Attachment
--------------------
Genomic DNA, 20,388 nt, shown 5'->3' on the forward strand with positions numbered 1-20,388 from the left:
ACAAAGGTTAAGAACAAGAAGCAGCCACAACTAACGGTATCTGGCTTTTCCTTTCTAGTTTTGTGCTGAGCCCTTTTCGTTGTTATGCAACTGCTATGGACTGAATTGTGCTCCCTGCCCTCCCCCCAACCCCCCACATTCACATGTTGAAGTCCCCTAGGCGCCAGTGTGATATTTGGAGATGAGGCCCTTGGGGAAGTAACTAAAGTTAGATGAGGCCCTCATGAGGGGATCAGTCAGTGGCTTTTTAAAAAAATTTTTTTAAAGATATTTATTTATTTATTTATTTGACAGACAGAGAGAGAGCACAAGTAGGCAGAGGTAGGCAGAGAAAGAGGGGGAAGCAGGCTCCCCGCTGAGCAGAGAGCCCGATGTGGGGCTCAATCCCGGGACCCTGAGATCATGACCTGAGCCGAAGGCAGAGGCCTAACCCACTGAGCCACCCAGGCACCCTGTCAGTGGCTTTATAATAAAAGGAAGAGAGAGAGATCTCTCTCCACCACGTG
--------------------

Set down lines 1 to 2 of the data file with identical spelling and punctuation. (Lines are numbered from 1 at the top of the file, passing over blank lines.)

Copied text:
Genomic DNA, 20,388 nt, shown 5'->3' on the forward strand with positions numbered 1-20,388 from the left:
ACAAAGGTTAAGAACAAGAAGCAGCCACAACTAACGGTATCTGGCTTTTCCTTTCTAGTTTTGTGCTGAGCCCTTTTCGTTGTTATGCAACTGCTATGGACTGAATTGTGCTCCCTGCCCTCCCCCCAACCCCCCACATTCACATGTTGAAGTCCCCTAGGCGCCAGTGTGATATTTGGAGATGAGGCCCTTGGGGAAGTAACTAAAGTTAGATGAGGCCCTCATGAGGGGATCAGTCAGTGGCTTTTTAAAAAAATTTTTTTAAAGATATTTATTTATTTATTTATTTGACAGACAGAGAGAGAGCACAAGTAGGCAGAGGTAGGCAGAGAAAGAGGGGGAAGCAGGCTCCCCGCTGAGCAGAGAGCCCGATGTGGGGCTCAATCCCGGGACCCTGAGATCATGACCTGAGCCGAAGGCAGAGGCCTAACCCACTGAGCCACCCAGGCACCCTGTCAGTGGCTTTATAATAAAAGGAAGAGAGAGAGATCTCTCTCCACCACGTG